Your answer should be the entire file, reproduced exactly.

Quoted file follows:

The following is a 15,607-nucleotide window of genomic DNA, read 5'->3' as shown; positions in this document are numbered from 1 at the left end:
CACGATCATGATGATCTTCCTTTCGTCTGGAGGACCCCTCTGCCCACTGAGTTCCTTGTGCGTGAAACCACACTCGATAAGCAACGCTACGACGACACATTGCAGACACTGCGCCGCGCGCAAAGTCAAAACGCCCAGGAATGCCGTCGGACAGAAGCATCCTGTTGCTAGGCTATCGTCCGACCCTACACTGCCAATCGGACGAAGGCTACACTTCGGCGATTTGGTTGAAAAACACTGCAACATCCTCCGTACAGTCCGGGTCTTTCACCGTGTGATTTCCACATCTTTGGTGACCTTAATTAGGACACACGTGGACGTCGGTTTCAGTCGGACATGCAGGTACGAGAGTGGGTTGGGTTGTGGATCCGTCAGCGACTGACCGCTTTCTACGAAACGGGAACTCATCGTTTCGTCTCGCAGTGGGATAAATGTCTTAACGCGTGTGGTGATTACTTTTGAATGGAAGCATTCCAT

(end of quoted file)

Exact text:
The following is a 15,607-nucleotide window of genomic DNA, read 5'->3' as shown; positions in this document are numbered from 1 at the left end:
CACGATCATGATGATCTTCCTTTCGTCTGGAGGACCCCTCTGCCCACTGAGTTCCTTGTGCGTGAAACCACACTCGATAAGCAACGCTACGACGACACATTGCAGACACTGCGCCGCGCGCAAAGTCAAAACGCCCAGGAATGCCGTCGGACAGAAGCATCCTGTTGCTAGGCTATCGTCCGACCCTACACTGCCAATCGGACGAAGGCTACACTTCGGCGATTTGGTTGAAAAACACTGCAACATCCTCCGTACAGTCCGGGTCTTTCACCGTGTGATTTCCACATCTTTGGTGACCTTAATTAGGACACACGTGGACGTCGGTTTCAGTCGGACATGCAGGTACGAGAGTGGGTTGGGTTGTGGATCCGTCAGCGACTGACCGCTTTCTACGAAACGGGAACTCATCGTTTCGTCTCGCAGTGGGATAAATGTCTTAACGCGTGTGGTGATTACTTTTGAATGGAAGCATTCCAT